“You are in Bavaria.”

She laughed even louder when he explained he wanted Switzerland and then scolded him for attempting such a trip with winter approaching.  But sightless or not she seemed know the direction he should be travelling.  She pointed in the general direction of the border with no indication of its distance and then offered some bread for the journey, laughing yet again at his folly.  He gratefully accepted.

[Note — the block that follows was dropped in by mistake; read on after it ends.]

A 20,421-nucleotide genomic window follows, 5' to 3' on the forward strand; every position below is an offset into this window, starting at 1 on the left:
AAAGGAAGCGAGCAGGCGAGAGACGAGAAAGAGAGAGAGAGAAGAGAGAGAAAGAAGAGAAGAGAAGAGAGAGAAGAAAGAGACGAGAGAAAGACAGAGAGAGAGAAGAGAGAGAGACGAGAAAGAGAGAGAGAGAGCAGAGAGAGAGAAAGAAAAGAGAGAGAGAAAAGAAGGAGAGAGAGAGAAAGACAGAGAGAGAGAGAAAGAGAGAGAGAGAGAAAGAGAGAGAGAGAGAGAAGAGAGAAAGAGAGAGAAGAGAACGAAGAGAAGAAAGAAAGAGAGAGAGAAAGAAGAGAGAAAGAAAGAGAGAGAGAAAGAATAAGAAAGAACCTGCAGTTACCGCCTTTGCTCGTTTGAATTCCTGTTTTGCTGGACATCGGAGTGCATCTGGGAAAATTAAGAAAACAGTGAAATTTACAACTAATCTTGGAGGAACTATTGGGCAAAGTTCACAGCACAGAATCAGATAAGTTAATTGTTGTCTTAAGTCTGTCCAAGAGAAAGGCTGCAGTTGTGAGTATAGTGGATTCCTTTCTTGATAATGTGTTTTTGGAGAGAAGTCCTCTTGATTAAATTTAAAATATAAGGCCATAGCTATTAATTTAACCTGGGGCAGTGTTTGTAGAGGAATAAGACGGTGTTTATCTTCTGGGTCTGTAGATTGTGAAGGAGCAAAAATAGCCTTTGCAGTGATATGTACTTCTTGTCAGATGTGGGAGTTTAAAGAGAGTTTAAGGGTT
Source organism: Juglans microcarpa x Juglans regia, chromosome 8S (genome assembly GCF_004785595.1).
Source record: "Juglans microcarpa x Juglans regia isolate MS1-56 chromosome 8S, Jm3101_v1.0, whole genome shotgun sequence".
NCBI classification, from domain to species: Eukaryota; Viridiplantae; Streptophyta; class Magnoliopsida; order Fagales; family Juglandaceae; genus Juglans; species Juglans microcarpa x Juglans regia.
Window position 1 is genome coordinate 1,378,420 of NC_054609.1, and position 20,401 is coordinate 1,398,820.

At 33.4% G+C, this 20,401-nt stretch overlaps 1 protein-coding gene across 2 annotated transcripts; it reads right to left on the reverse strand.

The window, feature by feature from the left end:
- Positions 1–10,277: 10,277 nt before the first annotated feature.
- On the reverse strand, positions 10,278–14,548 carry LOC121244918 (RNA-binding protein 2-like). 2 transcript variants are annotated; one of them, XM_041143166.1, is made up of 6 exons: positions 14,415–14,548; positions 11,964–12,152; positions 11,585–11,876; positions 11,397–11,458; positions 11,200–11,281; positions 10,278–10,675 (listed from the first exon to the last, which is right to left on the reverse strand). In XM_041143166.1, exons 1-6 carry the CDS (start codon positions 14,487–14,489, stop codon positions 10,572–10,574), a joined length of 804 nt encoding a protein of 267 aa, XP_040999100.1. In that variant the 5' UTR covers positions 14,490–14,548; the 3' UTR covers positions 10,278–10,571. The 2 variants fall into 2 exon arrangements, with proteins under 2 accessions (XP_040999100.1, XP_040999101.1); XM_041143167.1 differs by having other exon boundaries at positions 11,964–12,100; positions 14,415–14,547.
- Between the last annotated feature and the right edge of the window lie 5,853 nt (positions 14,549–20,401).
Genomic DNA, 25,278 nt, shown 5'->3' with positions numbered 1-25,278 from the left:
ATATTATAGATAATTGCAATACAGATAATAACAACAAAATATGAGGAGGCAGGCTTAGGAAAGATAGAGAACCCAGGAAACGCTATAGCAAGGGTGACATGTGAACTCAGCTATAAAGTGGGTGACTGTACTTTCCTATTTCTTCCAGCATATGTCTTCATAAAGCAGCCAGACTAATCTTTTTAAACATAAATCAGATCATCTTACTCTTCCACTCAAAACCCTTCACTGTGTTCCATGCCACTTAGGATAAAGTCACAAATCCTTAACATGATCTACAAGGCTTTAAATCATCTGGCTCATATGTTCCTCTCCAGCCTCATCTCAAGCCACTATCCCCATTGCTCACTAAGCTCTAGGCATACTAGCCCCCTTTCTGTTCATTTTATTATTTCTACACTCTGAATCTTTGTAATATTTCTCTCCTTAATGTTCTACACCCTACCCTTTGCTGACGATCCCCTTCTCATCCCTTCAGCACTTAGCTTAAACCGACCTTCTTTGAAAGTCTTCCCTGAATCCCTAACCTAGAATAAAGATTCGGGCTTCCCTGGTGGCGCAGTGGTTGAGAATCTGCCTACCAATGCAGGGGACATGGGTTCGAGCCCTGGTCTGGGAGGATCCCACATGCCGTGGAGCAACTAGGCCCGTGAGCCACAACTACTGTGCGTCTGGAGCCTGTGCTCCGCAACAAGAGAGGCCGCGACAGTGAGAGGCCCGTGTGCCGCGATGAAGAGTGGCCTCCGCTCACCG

He came across another group of children whom he chased away with his roar.  They dropped the sticks they were collecting and ran, but the joviality of his earlier provider seemed to infect her entire hamlet, for their screams turned into laughter and then they stopped in conference in front of him.  With no chase to continue, he stopped also and observed them as, in unison, they all looked over to him and charged.  He ran, laughing a deep baritone laugh, impressed with the bravery held in such small packaging.  When he went beyond what they obviously thought their territory, the pack slowed and returned to the job of collecting kindling.  He gave a cordial wave and walked on, diverting his route only slightly, listening to their fading conversations and laughing to himself.  The last of his darkness lifted and as evening approached he found himself humming one of Mr. DeLacey’s old tunes.  He was flat, but no matter.